Florida Law Requires Loss Assessment Coverage for Condominium Unit Owner Policies

Most condo HOAs have a master insurance policy that covers shared areas on the property in case of damage or liability. Like any policy, though, the master policy has limits and deductibles, and if damage to a common area exceeds the limit or falls below the deductible, the HOA’s policy might not cover everything. In that case, the HOA might levy a loss assessment (sometimes called a special assessment) on individual owners to cover costs.

What Is Loss Assessment Coverage?

Loss assessment coverage is an optional add-on you can purchase for your homeowners or condo insurance policy. It acts as a financial safety net in case of damage to common areas of your building complex. Loss assessment coverage on your own policy would cover the loss assessment applied by your HOA.

What Is An Example of Loss Assessment Coverage?

Let’s say you live in a condo with a beautiful beach view and a shared courtyard. One day a storm damages the courtyard, causing $575,000 worth of damage to the pavings and underlying drainage systems. Your HOA’s master policy has a $500,000 limit for damage to common areas; therefore, the HOA is responsible for $75,000 worth of repairs.

Typically, if common areas owned by condominium associations are damaged or destroyed, the associations may seek to have each of the individual unit owners pay for a portion of the damage. If the loss is one that the association is insured against, the association may still assess unit owners for any costs or liabilities other than what is recovered from the insurance claim.

So if there are, let’s say, 30 units in the complex, each owner could be held responsible for up to $2,500. In other words, a loss assessment allows the HOA to pass the cost of the courtyard repairs on to the individual condo owners in case of a covered event like a storm.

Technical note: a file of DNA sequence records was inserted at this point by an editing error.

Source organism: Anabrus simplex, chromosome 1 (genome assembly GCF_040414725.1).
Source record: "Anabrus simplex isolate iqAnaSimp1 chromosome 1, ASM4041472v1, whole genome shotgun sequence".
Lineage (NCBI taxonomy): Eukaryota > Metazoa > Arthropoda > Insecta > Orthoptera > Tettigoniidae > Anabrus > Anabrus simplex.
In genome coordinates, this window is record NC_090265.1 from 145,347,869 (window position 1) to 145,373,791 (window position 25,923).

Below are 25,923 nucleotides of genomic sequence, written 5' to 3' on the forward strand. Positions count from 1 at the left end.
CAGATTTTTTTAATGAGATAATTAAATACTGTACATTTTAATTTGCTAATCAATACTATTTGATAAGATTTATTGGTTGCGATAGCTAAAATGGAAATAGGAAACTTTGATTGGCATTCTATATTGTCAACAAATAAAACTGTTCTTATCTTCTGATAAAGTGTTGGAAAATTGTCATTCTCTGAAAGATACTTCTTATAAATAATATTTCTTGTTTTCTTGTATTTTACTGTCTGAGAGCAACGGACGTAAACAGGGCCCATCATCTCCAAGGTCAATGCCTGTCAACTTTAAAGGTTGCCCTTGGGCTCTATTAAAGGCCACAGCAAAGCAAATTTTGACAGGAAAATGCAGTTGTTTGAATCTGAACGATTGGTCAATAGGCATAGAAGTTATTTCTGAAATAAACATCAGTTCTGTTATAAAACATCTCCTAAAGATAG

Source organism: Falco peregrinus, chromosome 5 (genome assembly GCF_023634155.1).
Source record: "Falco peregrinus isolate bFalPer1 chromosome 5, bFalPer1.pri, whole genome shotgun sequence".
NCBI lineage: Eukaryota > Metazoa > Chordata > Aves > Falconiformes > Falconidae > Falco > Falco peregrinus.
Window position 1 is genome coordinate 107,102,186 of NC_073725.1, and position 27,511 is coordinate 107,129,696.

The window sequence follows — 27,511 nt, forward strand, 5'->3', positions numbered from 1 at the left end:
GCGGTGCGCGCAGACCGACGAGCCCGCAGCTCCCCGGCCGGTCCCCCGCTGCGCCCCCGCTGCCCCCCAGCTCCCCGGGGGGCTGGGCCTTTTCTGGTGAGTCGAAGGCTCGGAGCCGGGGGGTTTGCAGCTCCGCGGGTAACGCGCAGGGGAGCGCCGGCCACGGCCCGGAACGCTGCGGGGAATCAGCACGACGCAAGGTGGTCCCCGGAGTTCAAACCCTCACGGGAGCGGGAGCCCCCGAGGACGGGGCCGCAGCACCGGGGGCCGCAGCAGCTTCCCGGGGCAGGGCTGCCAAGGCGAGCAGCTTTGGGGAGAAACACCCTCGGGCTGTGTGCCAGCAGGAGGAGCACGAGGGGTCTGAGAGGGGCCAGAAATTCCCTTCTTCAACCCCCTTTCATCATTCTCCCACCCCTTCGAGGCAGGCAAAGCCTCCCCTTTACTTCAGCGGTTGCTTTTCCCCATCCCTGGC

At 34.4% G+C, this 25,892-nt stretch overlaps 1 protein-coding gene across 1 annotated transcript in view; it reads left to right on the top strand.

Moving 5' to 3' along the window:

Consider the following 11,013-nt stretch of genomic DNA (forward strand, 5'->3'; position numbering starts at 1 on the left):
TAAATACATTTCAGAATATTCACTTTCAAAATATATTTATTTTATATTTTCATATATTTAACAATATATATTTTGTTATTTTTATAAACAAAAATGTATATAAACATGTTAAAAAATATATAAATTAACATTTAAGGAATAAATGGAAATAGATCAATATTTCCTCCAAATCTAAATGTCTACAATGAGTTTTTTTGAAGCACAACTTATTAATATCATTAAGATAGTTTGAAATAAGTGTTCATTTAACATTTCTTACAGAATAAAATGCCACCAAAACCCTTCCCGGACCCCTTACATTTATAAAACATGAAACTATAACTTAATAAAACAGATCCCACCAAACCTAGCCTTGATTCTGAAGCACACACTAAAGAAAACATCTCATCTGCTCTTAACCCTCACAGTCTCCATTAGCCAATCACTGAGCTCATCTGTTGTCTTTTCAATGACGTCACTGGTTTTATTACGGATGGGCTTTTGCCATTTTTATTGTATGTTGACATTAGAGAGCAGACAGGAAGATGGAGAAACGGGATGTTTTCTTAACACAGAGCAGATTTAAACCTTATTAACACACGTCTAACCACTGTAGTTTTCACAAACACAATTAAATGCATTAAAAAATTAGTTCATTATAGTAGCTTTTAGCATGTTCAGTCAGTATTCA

Are Loss Assessment and Special Assessment the Same Thing?

All loss assessments are special assessments, but not all special assessments are loss assessments. A special assessment is an umbrella term that signifies any fee levied by an HOA on individual property owners, while a loss assessment is a special assessment due to a covered loss. In our example above, the $2,500 is both a special assessment and a loss assessment because it is applied to repair a loss due to a covered event.

Is Loss Assessment Coverage Required for Condo Insurance?

For the most part, loss assessment coverage is not required for condo insurance. However, loss assessment coverage can protect you against paying out of pocket for a loss assessment done by your HOA for damage to common areas. Additionally, some states and associations have rules about minimums, as discussed below.

What Is Florida’s Law for Loss Assessment Coverage?

Florida Statute § 718.111(4) gives condominium associations the power to make and collect assessments to “lease, maintain, repair, and replace the common elements of association property,” while Florida Statute § 627.714 requires that residential condominium unit insurance policies issued or renewed after July 1, 2010, must include at least $2,000 in property loss assessment coverage. This coverage would pay up to the stated amount for any assessments made upon each insured unit owner.